Any support your child gets from their school or other setting should meet their needs.
If your child has SEN, they will be able to access help – called SEN support – from their early years settings, such as nurseries or childminders, schools and further education institutions such as colleges and 16-19 academies.
SEN support replaces school action/school action plus (in schools) and early years action/early years action plus (in early years settings).
Children and young people with more complex needs might instead need an Education, Health and Care (EHC). EHC plans replace statements of SEN and Learning Disability Assessments (LDAs).
SEN support is part of what is known as the ‘graduated approach’ and in general should work as follows. (This approach varies in how it works depending on the age of your child – for example, it may work differently in a nursery than it will in a school.)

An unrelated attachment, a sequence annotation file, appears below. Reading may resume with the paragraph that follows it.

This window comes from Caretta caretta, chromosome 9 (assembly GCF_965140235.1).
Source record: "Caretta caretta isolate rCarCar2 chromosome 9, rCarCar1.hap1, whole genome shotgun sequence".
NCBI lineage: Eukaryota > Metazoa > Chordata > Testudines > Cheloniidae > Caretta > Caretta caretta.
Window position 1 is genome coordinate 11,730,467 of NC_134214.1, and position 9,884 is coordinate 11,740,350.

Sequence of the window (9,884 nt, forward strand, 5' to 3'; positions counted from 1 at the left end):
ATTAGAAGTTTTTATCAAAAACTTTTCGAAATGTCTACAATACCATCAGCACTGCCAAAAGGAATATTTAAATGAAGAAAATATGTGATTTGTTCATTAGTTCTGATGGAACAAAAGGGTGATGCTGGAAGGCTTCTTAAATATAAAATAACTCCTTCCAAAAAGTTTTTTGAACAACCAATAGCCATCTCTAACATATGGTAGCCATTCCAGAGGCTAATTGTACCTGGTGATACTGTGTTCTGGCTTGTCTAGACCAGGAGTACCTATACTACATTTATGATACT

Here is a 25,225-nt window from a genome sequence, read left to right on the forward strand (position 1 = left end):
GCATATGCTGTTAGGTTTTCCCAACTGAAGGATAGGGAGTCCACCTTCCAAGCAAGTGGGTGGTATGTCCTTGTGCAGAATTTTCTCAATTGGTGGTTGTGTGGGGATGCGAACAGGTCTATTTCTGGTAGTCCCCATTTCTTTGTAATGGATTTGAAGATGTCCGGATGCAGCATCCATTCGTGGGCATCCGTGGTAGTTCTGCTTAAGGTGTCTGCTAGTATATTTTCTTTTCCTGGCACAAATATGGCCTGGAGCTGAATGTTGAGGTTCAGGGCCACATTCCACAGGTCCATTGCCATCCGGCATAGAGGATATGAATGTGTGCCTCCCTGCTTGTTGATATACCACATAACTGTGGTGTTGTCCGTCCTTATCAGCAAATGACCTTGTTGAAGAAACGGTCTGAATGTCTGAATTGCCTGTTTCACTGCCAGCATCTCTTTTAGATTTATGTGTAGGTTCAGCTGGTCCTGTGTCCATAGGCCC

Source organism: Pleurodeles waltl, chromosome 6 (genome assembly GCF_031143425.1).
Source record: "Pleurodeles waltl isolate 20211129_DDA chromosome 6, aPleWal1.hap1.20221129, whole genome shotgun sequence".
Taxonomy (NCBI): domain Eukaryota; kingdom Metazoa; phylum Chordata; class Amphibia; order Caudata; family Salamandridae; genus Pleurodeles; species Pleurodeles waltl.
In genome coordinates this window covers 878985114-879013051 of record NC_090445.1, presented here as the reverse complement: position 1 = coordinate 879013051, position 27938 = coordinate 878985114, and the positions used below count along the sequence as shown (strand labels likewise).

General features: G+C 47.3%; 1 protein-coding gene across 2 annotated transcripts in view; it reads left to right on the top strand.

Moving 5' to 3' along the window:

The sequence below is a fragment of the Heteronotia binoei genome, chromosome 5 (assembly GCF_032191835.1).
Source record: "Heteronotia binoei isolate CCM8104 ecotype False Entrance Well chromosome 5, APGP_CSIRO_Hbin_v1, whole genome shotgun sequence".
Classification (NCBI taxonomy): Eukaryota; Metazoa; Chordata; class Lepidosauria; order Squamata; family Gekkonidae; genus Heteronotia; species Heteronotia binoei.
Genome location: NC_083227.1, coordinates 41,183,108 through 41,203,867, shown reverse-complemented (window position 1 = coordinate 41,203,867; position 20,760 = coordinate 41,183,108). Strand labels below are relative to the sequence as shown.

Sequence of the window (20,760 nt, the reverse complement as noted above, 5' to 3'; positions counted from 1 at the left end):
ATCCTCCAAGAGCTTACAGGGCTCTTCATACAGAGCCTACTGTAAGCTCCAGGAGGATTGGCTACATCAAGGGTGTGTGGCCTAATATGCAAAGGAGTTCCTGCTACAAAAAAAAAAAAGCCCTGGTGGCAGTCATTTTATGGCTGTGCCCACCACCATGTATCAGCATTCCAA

You may be contacted – for example in schools, this will be by your child’s teacher or SENCO – if your early years setting, school or college think your child needs SEN support. Or you can approach your child’s school or other setting if you think your child might have SEN. You will be involved and your views will be needed throughout the process, and you will be kept up to date with the progress made. Young people aged 16 to 25 will be fully involved in designing their own SEN support and provision.